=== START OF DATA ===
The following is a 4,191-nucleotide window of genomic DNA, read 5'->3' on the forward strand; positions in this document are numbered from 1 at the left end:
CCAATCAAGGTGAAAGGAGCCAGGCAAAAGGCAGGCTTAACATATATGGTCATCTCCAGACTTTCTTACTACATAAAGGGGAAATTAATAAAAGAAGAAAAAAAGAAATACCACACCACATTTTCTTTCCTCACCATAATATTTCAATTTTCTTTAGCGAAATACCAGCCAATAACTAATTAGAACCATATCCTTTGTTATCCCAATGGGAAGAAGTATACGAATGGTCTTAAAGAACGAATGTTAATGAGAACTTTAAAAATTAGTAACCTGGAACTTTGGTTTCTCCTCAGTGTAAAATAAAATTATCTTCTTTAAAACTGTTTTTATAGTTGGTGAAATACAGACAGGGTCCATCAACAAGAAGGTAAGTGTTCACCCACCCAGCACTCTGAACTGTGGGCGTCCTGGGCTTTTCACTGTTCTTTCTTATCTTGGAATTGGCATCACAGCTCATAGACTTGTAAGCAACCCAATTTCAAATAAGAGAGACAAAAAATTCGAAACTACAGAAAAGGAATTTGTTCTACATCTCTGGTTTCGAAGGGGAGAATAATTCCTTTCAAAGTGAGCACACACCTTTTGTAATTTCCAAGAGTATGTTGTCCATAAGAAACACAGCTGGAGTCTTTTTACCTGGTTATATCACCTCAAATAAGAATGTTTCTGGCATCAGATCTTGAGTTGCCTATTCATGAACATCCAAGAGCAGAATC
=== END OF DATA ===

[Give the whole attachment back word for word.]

The following is a 4,191-nucleotide window of genomic DNA, read 5'->3' on the forward strand; positions in this document are numbered from 1 at the left end:
CCAATCAAGGTGAAAGGAGCCAGGCAAAAGGCAGGCTTAACATATATGGTCATCTCCAGACTTTCTTACTACATAAAGGGGAAATTAATAAAAGAAGAAAAAAAGAAATACCACACCACATTTTCTTTCCTCACCATAATATTTCAATTTTCTTTAGCGAAATACCAGCCAATAACTAATTAGAACCATATCCTTTGTTATCCCAATGGGAAGAAGTATACGAATGGTCTTAAAGAACGAATGTTAATGAGAACTTTAAAAATTAGTAACCTGGAACTTTGGTTTCTCCTCAGTGTAAAATAAAATTATCTTCTTTAAAACTGTTTTTATAGTTGGTGAAATACAGACAGGGTCCATCAACAAGAAGGTAAGTGTTCACCCACCCAGCACTCTGAACTGTGGGCGTCCTGGGCTTTTCACTGTTCTTTCTTATCTTGGAATTGGCATCACAGCTCATAGACTTGTAAGCAACCCAATTTCAAATAAGAGAGACAAAAAATTCGAAACTACAGAAAAGGAATTTGTTCTACATCTCTGGTTTCGAAGGGGAGAATAATTCCTTTCAAAGTGAGCACACACCTTTTGTAATTTCCAAGAGTATGTTGTCCATAAGAAACACAGCTGGAGTCTTTTTACCTGGTTATATCACCTCAAATAAGAATGTTTCTGGCATCAGATCTTGAGTTGCCTATTCATGAACATCCAAGAGCAGAATC